Velocity expands to become largest free start-up incubator
Stephen LawElectronics Engineering
Tech giant Google partners with Waterloo program
The University of Waterloo’s Velocity startup program will become North America’s largest free business incubator thanks to a new partnership with tech giant, Google, and the industry-led innovation centre, Communitech.
Occupying space in the Lang Tannery building currently used by Google, Velocity will expand by more than 29,000-square-feet to provide space for up to 120 startups to work and collaborate and benefit from co-location with Communitech’s network of industry partners and supports.
“Startup companies emerging from the University of Waterloo’s entrepreneurship programs are fuelling the growth of the Waterloo Region innovation ecosystem,” says Feridun Hamdullahpur, president and vice-chancellor of the University of Waterloo. “The expanded facilities will allow our Velocity program’s software, hardware, and life-sciences startups, currently housed in separate buildings, to grow as a community under one roof, and share insights through peer mentorship.”
Velocity’s space in the Tannery will include space for science startups to commercialize research, a dedicated workshop for assembling hardware prototypes, and expanded facilities for startup mentorship.
Velocity and the University are the heart of the dynamic Waterloo regional innovation ecosystem providing the foundation for the region’s economic growth and job creation. Velocity-founded companies have raised in excess of $250 million in venture capital and have created more than 800 jobs since the program started in 2008. PitchBook ranks the University the top school in Canada for venture capital-backed entrepreneurs.
Velocity has created more than 160 companies that are built to last and succeed. Velocity companies have a four-year survival rate of 66 per cent, outperforming the US-average of 48 per cent.
“We know that the Canadian and Ontario economies will continue to depend on new technologies and emerging companies to keep pace with the rest of the world,” said Mike Kirkup, director of the Velocity program at Waterloo. “By providing crucial resources to startups at an early stage – without charge and without taking an equity stake – Velocity is providing a model for cost effective and scalable startup growth across the country and around the world.”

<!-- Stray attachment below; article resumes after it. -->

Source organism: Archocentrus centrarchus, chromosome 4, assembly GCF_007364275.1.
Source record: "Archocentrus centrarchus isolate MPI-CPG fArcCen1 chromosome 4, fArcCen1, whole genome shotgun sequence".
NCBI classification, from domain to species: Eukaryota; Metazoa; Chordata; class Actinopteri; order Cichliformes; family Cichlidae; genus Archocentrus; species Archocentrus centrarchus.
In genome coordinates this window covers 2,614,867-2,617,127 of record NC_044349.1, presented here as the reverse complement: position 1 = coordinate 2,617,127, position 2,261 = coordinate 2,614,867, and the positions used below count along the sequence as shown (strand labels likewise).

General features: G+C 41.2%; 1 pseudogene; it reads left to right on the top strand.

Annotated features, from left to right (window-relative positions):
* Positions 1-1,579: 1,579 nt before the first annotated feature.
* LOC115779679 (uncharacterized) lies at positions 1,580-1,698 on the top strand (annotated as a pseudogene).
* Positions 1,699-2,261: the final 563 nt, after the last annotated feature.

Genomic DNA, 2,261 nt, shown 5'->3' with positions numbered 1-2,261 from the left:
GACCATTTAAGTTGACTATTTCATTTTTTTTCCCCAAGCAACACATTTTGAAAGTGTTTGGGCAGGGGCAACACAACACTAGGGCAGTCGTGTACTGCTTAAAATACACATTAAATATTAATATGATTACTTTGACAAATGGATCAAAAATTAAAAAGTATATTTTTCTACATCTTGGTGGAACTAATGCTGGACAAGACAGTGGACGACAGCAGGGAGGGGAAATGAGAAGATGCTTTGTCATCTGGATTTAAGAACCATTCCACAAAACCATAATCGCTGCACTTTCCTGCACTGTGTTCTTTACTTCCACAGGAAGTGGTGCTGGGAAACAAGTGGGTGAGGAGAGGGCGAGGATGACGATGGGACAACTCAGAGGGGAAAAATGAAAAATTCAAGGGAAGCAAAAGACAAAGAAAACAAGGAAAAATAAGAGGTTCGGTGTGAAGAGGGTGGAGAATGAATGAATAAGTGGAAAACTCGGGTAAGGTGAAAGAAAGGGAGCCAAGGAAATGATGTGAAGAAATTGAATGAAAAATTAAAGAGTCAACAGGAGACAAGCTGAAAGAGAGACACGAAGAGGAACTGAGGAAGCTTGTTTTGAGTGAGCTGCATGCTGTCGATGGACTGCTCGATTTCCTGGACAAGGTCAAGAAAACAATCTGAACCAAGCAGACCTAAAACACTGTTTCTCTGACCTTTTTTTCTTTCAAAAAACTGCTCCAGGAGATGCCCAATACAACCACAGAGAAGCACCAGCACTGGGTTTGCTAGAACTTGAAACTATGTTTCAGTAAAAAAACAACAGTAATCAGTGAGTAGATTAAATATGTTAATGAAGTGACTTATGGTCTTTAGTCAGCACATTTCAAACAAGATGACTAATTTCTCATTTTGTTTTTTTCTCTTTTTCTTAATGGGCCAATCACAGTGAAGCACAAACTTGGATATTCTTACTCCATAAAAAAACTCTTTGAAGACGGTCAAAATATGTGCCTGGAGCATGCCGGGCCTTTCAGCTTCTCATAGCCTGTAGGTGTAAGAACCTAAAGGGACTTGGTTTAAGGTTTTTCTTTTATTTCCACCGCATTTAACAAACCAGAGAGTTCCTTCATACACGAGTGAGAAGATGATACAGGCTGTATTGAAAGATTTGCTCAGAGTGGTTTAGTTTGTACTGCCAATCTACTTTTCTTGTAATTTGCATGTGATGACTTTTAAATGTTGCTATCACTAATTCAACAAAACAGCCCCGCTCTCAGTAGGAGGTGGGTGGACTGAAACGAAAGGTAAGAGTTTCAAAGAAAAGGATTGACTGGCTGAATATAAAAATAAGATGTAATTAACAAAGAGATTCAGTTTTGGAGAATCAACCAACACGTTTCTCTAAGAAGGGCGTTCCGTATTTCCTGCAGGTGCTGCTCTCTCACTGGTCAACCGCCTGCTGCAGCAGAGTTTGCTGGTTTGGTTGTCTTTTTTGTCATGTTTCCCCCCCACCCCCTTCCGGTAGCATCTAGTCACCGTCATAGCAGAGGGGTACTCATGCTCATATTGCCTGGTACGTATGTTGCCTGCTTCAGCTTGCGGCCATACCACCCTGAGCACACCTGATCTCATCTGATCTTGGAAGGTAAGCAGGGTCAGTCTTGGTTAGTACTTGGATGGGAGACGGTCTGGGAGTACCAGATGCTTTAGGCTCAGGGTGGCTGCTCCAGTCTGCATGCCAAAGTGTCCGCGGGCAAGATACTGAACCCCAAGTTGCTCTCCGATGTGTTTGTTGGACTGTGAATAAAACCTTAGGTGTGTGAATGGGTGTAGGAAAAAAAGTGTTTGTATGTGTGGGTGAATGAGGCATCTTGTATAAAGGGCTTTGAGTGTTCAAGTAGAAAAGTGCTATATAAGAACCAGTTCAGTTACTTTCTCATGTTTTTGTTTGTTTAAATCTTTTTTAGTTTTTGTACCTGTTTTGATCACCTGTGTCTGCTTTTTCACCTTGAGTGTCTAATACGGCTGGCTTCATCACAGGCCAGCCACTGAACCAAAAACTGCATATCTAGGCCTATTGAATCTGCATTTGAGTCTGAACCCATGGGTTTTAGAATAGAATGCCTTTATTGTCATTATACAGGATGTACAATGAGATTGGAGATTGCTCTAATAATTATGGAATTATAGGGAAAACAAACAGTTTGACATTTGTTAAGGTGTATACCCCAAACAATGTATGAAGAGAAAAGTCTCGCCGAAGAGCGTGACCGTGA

Velocity runs programs on the University campus and in the community. Velocity does not charge companies or students fees to participate and it does not take any equity from startups. In addition to the Velocity Garage at the Lang Tannery in Kitchener, Velocity programming includes a residence for entrepreneurs on Waterloo’s main campus, a dedicated science lab, and a pitch competition that awards $375,000 in non-equity grants a year.
“Velocity sits in Waterloo’s innovation pipeline, allowing students to take knowledge gained from their studies and on co-op work terms to tackle problems with innovative solutions and with support from an expert network,” said Kirkup. “Thanks to our ongoing partnership with Google and Communitech, the Velocity startup community will benefit from more space, equipment, and opportunities for mentorship.”
The expansion of Velocity is enabled by Google’s move into new, larger offices at the nearby Breithaupt Block and a gift of furniture and equipment from the tech company.